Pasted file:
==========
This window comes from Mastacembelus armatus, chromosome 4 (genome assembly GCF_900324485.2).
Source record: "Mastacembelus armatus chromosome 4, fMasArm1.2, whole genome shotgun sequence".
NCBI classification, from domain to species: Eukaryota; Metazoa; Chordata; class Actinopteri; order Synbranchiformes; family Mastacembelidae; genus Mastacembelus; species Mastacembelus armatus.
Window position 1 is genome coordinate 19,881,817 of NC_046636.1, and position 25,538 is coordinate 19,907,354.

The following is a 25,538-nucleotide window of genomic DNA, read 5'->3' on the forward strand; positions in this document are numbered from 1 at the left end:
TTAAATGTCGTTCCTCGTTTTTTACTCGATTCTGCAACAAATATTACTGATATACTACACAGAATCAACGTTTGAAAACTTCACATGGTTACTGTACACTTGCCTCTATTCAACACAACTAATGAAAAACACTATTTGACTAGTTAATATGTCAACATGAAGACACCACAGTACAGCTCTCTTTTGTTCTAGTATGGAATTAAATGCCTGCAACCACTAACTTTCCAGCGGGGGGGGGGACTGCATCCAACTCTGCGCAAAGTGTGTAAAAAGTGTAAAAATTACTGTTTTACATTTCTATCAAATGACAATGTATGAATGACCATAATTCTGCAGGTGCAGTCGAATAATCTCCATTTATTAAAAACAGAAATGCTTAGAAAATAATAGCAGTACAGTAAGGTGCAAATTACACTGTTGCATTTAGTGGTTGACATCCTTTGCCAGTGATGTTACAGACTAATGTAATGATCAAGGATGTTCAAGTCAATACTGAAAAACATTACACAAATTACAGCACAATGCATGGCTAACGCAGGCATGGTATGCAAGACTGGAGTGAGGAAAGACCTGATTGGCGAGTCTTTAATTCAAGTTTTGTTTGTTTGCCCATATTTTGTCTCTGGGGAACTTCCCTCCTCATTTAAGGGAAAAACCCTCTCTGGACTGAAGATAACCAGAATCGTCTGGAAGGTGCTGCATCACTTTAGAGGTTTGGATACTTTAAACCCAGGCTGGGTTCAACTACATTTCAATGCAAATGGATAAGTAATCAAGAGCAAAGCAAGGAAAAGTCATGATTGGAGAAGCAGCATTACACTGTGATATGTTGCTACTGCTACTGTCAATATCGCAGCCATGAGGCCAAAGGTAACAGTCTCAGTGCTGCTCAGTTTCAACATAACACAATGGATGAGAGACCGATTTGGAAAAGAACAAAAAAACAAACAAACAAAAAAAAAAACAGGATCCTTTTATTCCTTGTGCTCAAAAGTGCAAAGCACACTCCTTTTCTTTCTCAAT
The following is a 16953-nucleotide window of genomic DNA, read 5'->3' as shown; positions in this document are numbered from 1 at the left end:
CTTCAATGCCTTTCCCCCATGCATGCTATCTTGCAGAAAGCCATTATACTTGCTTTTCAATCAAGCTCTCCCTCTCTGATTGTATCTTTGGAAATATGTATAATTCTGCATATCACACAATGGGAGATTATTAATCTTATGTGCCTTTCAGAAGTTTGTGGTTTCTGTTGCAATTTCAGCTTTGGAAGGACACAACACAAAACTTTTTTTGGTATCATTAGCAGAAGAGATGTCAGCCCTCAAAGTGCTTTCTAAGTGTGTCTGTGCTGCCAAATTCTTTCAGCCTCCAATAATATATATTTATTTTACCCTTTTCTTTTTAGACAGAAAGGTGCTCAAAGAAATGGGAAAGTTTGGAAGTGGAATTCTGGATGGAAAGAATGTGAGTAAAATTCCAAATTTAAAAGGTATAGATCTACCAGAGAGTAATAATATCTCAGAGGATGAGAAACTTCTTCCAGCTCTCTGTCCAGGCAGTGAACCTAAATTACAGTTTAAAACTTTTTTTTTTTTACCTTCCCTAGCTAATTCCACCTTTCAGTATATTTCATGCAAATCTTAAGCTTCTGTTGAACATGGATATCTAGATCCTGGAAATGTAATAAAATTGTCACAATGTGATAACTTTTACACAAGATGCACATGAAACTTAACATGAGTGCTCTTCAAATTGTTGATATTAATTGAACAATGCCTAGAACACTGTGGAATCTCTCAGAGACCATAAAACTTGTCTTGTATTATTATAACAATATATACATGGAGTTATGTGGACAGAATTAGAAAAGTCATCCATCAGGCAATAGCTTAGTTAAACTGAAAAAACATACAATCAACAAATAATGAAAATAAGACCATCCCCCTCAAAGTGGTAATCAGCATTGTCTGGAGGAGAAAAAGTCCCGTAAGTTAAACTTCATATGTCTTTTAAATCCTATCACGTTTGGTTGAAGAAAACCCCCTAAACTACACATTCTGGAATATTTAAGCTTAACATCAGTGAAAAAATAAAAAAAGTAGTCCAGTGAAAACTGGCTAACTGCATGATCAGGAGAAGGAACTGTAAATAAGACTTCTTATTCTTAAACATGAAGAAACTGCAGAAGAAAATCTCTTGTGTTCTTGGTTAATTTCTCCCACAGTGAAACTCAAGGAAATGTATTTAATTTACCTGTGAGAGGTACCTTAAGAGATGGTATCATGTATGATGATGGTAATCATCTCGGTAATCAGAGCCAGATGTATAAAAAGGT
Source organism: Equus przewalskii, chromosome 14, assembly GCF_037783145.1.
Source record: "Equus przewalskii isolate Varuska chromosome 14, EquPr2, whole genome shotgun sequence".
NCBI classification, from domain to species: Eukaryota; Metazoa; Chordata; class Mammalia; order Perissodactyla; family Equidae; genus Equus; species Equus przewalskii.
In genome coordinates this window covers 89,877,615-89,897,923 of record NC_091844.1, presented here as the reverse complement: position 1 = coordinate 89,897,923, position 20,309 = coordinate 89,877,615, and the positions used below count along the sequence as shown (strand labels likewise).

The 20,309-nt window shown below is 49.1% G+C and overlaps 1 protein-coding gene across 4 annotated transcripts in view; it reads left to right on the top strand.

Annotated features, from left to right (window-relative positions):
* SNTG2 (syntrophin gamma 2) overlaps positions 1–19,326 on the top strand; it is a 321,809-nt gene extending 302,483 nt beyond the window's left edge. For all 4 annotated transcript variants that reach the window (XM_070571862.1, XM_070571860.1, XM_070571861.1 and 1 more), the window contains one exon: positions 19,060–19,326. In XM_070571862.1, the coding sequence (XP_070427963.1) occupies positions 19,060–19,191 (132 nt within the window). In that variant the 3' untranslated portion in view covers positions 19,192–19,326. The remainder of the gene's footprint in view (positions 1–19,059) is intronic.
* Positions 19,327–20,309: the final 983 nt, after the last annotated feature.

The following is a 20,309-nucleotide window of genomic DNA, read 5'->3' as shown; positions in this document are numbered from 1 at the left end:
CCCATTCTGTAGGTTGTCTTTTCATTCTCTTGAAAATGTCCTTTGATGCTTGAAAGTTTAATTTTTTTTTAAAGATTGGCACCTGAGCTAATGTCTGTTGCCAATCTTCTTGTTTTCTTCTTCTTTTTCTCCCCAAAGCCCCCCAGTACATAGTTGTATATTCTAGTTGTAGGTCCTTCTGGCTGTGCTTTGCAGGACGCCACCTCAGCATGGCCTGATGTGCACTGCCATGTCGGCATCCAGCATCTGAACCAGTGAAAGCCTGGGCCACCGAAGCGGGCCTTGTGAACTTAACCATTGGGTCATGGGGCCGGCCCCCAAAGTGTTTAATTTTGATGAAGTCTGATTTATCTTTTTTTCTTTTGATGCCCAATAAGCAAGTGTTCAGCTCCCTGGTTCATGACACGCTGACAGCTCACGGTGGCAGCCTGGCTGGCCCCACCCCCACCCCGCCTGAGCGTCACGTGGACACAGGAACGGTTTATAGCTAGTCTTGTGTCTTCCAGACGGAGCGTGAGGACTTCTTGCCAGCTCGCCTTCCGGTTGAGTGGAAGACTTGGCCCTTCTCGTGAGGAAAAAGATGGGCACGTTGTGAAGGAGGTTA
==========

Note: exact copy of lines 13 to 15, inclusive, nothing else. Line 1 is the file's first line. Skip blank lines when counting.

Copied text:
The 20,309-nt window shown below is 49.1% G+C and overlaps 1 protein-coding gene across 4 annotated transcripts in view; it reads left to right on the top strand.

Annotated features, from left to right (window-relative positions):
* SNTG2 (syntrophin gamma 2) overlaps positions 1–19,326 on the top strand; it is a 321,809-nt gene extending 302,483 nt beyond the window's left edge. For all 4 annotated transcript variants that reach the window (XM_070571862.1, XM_070571860.1, XM_070571861.1 and 1 more), the window contains one exon: positions 19,060–19,326. In XM_070571862.1, the coding sequence (XP_070427963.1) occupies positions 19,060–19,191 (132 nt within the window). In that variant the 3' untranslated portion in view covers positions 19,192–19,326. The remainder of the gene's footprint in view (positions 1–19,059) is intronic.